Even so-called hopeless teeth have been preserved successfully with adequate periodontal treatment followed by strict supportive periodontal treatment (SPT).2,3 Patients with treated aggressive periodontitis have also shown survival of teeth as long as 15 years after treatment.4 This means that patients with seemingly hopeless dentition too could be given the option of holding on to their teeth. They need to be informed that it will just come with a caveat that they must take responsibility for their condition and strictly follow the dentist’s treatment plan and maintenance protocol. At such a time we need to refrain from glamorising the alternative option of an implant—falsely presenting it in a way that suggests that it does not need as much care or that it would last forever. It holds to reason if presented in such a manner 100% of patients who could afford implants, would opt for implants. As soon as an implant is presented as an option it creates a bias in treatment planning as well.5 An implant success rate of 98% and above is misleading as that only refers to its survival in the mouth and not a peri-implant disease, inflammation, or bone loss that afflicts a great number of those surviving implants.6 Therefore, it becomes imperative to present dental implants in a responsible ethical manner—explaining the benefits but also the fact that it is not a fill-it-and-forget-it-situation.

For all patients who opt to save their teeth—the maintenance phase is not just important for the survival of teeth—it is also to ensure no deterioration to a point where it would compromise or jeopardize future implant treatment. We have often in our experience found patients stable for four to six years with regular SPT and suddenly be lost to recall until they turn up ten years later where we are left with no bone to place implants in a conventional manner then resorting to extreme bone augmentation or zygomatic and pterygoid implants. Hence the delicate balance of when saving teeth versus extracting and implants needs to be revisited regularly in each patient to ensure that maintenance of the teeth is not risking the loss of residual bone.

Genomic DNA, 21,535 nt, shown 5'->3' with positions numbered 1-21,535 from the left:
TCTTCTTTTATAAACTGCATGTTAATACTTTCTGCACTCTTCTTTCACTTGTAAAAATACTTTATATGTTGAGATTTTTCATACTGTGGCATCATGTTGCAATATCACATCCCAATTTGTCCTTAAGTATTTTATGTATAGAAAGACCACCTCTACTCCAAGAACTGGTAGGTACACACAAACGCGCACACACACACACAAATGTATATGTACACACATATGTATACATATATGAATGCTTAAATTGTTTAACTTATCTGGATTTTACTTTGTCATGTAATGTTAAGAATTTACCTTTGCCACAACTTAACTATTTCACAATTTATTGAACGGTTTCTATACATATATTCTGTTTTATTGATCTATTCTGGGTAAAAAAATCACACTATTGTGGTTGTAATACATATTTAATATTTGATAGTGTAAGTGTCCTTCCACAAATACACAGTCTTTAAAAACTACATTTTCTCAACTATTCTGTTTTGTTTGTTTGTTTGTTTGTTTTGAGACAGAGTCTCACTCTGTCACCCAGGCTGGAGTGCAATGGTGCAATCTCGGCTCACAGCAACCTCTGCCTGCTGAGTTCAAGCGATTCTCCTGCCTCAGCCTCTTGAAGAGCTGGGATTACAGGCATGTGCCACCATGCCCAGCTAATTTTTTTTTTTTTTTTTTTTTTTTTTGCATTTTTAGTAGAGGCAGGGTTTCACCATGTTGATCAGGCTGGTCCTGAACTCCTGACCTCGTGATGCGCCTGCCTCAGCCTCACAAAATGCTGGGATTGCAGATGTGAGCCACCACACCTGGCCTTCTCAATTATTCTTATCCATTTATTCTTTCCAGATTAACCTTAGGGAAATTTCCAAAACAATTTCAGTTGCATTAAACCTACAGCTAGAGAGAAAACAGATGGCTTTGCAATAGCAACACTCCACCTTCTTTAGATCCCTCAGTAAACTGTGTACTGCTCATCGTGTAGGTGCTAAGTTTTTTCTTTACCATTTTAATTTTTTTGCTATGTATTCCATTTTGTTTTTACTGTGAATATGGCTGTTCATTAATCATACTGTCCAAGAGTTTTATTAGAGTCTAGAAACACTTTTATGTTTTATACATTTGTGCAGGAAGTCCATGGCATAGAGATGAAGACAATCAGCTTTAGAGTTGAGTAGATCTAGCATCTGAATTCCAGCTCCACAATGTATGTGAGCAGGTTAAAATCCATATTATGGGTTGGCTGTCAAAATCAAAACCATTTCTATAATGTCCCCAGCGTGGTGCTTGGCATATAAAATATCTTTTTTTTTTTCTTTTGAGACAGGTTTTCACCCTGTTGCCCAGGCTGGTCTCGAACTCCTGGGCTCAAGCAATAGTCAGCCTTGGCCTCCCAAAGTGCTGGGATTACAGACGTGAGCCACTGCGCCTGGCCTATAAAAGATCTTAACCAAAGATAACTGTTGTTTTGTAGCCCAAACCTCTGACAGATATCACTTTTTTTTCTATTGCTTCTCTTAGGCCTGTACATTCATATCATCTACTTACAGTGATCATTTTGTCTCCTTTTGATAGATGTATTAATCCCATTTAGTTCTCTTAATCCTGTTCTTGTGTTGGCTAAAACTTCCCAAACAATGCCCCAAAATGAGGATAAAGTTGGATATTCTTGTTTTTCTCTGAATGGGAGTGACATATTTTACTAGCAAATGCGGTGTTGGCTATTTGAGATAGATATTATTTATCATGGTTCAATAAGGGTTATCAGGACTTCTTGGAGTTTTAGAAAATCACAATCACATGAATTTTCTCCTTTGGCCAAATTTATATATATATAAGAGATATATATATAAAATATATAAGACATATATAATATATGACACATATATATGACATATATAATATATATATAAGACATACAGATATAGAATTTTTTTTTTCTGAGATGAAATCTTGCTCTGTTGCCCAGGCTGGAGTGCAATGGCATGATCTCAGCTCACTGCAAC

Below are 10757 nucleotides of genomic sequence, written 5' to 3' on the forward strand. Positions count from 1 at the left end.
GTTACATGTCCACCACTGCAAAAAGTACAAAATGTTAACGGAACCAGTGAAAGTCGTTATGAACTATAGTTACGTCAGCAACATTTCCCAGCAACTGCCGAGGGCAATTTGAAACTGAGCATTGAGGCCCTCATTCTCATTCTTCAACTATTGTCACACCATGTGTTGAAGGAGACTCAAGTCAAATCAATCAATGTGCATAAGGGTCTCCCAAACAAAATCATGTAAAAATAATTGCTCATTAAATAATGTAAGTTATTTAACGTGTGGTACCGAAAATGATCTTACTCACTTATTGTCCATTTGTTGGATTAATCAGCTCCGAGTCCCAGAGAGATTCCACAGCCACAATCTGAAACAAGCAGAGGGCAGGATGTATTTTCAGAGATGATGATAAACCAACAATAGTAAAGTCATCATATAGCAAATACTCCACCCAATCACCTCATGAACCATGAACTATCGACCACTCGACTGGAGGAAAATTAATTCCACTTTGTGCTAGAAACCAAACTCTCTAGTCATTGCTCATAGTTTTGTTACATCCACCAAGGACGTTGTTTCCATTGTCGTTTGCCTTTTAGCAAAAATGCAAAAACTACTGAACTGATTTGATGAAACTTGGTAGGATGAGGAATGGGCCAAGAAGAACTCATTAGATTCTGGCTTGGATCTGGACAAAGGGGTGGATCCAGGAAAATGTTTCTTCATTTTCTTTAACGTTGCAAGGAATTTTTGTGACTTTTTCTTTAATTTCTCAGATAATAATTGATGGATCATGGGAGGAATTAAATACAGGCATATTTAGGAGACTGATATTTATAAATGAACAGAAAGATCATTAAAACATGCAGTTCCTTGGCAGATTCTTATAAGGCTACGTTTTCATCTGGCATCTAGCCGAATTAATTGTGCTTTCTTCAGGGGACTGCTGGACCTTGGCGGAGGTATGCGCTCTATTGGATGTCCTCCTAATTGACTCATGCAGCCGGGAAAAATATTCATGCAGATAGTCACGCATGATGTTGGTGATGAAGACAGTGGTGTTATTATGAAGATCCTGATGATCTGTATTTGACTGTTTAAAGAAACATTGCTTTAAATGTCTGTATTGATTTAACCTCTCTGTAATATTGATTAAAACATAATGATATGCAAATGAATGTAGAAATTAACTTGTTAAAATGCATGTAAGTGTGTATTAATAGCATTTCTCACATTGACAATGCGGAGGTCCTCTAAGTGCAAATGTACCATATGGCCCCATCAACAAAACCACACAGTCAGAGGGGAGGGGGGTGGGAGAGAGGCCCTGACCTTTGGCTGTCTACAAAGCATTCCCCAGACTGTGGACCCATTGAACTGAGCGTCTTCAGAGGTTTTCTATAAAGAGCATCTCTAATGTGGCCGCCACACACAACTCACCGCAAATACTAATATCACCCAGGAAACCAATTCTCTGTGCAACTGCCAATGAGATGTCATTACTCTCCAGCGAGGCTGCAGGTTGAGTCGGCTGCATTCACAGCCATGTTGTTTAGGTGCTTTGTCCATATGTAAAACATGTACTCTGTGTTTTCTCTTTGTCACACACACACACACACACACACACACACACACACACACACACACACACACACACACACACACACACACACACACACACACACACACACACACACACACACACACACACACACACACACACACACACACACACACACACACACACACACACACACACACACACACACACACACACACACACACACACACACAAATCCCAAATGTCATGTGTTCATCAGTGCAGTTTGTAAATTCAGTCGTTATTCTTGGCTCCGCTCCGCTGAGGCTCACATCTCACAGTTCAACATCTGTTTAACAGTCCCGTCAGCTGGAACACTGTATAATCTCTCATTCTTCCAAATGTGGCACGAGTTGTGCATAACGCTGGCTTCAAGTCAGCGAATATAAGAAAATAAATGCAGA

In conclusion, the long-term survival of teeth and implants after treatment of periodontal disease hinges on the partnership between patients and dental professionals. By prioritising maintenance and hygiene, patients can significantly improve their chances of enjoying healthy and functional teeth and implants for years to come. The choice to save teeth must always be placed first keeping in mind age, health and hygiene among others.

Editorial note:


  1. Avila G, Galindo-Moreno P, Soehren S, Misch CE, Morelli T, Wang HL. A novel decision-making process for tooth retention or extraction. J Periodontol. 2009 Mar;80(3):476-91. doi: 10.1902/jop.2009.080454. PMID: 19254132.
  2. Faggion CM Jr, Petersilka G, Lange DE, Gerss J, Flemmig TF. Prognostic model for tooth survival in patients treated for periodontitis. J Clin Periodontol 2007;34(3):226-231.
  3. Hirschfeld L, Wasserman B. A long-term survey of tooth loss in 600 treated periodontal patients. J Periodontol 1978;49(5):225-237.
  4. Graetz C, Dörfer CE, Kahl M, Kocher T, Fawzy El-Sayed K, Wiebe JF, Gomer K, Rühling A. Retention of questionable and hopeless teeth in compliant patients treated for aggressive periodontitis. J Clin Periodontol. 2011 Aug;38(8):707-14.
  5. Clark D, Levin L. In the dental implant era, why do we still bother saving teeth? Dent Traumatol. 2019 Dec;35(6):368-375. doi: 10.1111/edt.12492. Epub 2019 Oct 14. PMID: 31132200.
  6. Berglundh T, Armitage G, Araujo MG, Avila-Ortiz G, Blanco J, Camargo PM, Chen S, Cochran D, Derks J, Figuero E, Hämmerle CHF, Heitz-Mayfield LJA, Huynh-Ba G, Iacono V, Koo KT, Lambert F, McCauley L, Quirynen M, Renvert S, Salvi GE, Schwarz F, Tarnow D, Tomasi C, Wang HL, Zitzmann N. Peri-implant diseases and conditions: Consensus report of workgroup 4 of the 2017 World Workshop on the Classification of Periodontal and Peri-Implant Diseases and Conditions. J Clin Periodontol. 2018 Jun;45 Suppl 20:S286- S291.